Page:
- Wynton Bernard, Nick Castellanos, Buck Farmer, Daniel Fields, Blaine Hardy, Ian Kinsler, Ian Krol, Dixon Machado, J.D. Martinez, Joe Nathan, Chad Smith, Justin Verlander and Alex Wilson will participate in the Cars on Parade along the auto show floor before taking part in a Q&A session in the Chevrolet display area. The event is open to the public for those attending the auto show.
NORTH BUS – FRIDAY
Northern Michigan Rotary Club Alliance Business Breakfast, Grand Traverse Resort and Spa, 100 Grand Traverse Resort Village Blvd., Williamsburg – 9:15-10am
- Al Alburquerque, coach Mick Billmeyer, Yoenis Cespedes, Tyler Collins, Rajai Davis, Anthony Gose, Shane Greene, Bryan Holaday, Jose Iglesias, coach Jeff Jones, coach Wally Joyner, Kyle Lobstein, James McCann, Steven Moya, coach David Newhan, Hernan Perez, Andrew Romine, Bruce Rondon, Kyle Ryan, Alfredo Simon, Alan Trammell and Drew VerHagen will participate in a rally with Rotary Club members and guests.
- Tickets available through many Northern Michigan Rotary Clubs or online.
Zehnder’s Snowfest, Zehnder’s of Frankenmuth, 730 S. Main St., Frankenmuth – 2-3pm
- Al Alburquerque, coach Mick Billmeyer, Yoenis Cespedes, Tyler Collins, Rajai Davis, Anthony Gose, Shane Greene, Bryan Holaday, Jose Iglesias, coach Jeff Jones, coach Wally Joyner, Kyle Lobstein, James McCann, Steven Moya, coach David Newhan, Hernan Perez, Andrew Romine, Bruce Rondon, Kyle Ryan, Alfredo Simon, Alan Trammell and Drew VerHagen will participate in Frankenmuth’s annual Snowfest event.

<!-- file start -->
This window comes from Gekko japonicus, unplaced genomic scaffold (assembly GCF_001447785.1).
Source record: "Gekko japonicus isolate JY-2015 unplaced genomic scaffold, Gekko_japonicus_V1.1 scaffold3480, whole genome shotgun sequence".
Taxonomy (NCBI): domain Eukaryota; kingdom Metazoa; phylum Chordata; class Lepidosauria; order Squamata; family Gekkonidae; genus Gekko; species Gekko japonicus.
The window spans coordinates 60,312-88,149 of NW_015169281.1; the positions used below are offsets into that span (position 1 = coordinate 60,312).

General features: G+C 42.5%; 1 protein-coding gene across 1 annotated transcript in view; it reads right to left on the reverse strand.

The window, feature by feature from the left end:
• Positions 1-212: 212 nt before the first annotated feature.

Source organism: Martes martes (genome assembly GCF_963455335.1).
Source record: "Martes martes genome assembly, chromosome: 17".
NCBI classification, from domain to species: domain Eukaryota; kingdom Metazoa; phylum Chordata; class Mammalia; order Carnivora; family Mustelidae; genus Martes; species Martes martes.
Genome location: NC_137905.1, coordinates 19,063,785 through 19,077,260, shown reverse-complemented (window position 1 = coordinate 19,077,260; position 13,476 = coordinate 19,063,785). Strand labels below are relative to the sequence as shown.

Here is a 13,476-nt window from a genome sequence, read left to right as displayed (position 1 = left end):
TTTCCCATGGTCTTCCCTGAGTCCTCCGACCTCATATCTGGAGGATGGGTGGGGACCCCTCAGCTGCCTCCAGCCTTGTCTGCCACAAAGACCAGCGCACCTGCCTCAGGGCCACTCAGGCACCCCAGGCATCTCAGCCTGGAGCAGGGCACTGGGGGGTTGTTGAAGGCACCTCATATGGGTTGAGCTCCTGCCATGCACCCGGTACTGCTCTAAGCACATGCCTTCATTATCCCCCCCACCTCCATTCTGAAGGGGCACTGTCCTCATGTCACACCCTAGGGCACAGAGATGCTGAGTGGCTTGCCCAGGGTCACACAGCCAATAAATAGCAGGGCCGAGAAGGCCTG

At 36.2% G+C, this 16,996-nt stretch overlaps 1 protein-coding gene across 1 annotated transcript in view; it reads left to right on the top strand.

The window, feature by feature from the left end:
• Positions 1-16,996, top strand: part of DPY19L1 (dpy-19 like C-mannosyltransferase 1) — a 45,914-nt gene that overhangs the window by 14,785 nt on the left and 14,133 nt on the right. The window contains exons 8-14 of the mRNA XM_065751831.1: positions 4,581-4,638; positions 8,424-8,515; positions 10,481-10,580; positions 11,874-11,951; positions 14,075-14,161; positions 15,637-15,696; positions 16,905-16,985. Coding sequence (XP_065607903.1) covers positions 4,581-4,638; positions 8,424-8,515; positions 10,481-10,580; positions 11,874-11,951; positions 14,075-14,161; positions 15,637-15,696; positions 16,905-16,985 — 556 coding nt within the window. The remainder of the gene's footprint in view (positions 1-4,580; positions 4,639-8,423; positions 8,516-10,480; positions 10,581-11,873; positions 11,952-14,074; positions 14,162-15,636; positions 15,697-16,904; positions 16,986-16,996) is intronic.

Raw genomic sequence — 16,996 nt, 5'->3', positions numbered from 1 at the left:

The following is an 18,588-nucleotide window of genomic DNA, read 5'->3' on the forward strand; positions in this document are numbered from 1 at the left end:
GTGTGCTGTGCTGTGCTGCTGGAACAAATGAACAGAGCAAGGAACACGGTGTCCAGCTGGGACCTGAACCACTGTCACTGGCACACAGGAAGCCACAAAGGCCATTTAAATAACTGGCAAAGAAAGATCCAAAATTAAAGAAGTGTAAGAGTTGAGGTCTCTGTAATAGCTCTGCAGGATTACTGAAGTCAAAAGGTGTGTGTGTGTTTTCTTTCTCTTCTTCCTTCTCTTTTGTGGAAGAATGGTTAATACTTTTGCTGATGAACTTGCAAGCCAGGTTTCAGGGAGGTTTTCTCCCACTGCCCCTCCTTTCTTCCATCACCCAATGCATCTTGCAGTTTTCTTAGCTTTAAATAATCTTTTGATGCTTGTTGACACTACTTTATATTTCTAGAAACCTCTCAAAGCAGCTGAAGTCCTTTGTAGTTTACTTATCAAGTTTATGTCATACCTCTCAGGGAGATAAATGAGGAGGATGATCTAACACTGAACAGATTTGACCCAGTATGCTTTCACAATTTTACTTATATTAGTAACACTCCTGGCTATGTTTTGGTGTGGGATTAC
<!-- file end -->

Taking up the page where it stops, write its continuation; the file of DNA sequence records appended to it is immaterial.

- The event is open to the public. Guests are encouraged to donate items for care packages to be sent to troops overseas.
Most of the Tigers non-roster invitations to Spring Training had come out already. Others, like lefty relief prospect Joe Mantiply, had been expected. Here’s the official list:
Right-handed pitchers: Alberto Cabrera (minor-league signing), Rafael Dolis (minor-league signing), Joel Hanrahan (minor-league signing with incentives), Tim Melville (minor-league signing), Luke Putkonen (outrighted)
Left-handed pitchers: Omar Duran (minor-league signing), Joe Mantiply
Catchers: Miguel Gonzalez (minor-league signing), Austin Green, Grayson Greiner, Manny Pina (minor-league signing)
Infielders: Jordan Lennerton (minor-league signing), Jefry Marte (minor-league signing), Aaron Westlake, Josh Wilson (minor-league signing)
Outfielders: Xavier Avery (minor-league signing), Jason Krizan